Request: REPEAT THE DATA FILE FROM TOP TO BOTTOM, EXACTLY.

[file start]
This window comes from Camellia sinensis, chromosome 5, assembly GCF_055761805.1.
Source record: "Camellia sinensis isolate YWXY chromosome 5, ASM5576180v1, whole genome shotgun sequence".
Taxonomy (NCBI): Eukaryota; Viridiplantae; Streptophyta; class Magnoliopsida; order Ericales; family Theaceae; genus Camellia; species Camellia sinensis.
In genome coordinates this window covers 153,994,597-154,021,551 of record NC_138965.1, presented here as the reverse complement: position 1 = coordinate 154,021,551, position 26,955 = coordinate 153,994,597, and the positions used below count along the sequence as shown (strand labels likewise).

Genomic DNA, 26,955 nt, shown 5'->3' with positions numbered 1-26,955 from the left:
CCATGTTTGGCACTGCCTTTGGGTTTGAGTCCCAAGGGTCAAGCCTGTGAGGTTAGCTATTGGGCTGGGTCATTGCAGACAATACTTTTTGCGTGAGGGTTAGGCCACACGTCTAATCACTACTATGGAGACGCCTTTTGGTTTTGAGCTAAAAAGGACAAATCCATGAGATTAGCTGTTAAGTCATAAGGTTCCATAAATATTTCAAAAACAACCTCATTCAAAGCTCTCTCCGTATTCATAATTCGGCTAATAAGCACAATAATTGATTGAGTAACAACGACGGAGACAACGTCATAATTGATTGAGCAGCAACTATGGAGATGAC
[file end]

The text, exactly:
This window comes from Camellia sinensis, chromosome 5, assembly GCF_055761805.1.
Source record: "Camellia sinensis isolate YWXY chromosome 5, ASM5576180v1, whole genome shotgun sequence".
Taxonomy (NCBI): Eukaryota; Viridiplantae; Streptophyta; class Magnoliopsida; order Ericales; family Theaceae; genus Camellia; species Camellia sinensis.
In genome coordinates this window covers 153,994,597-154,021,551 of record NC_138965.1, presented here as the reverse complement: position 1 = coordinate 154,021,551, position 26,955 = coordinate 153,994,597, and the positions used below count along the sequence as shown (strand labels likewise).

Genomic DNA, 26,955 nt, shown 5'->3' with positions numbered 1-26,955 from the left:
CCATGTTTGGCACTGCCTTTGGGTTTGAGTCCCAAGGGTCAAGCCTGTGAGGTTAGCTATTGGGCTGGGTCATTGCAGACAATACTTTTTGCGTGAGGGTTAGGCCACACGTCTAATCACTACTATGGAGACGCCTTTTGGTTTTGAGCTAAAAAGGACAAATCCATGAGATTAGCTGTTAAGTCATAAGGTTCCATAAATATTTCAAAAACAACCTCATTCAAAGCTCTCTCCGTATTCATAATTCGGCTAATAAGCACAATAATTGATTGAGTAACAACGACGGAGACAACGTCATAATTGATTGAGCAGCAACTATGGAGATGAC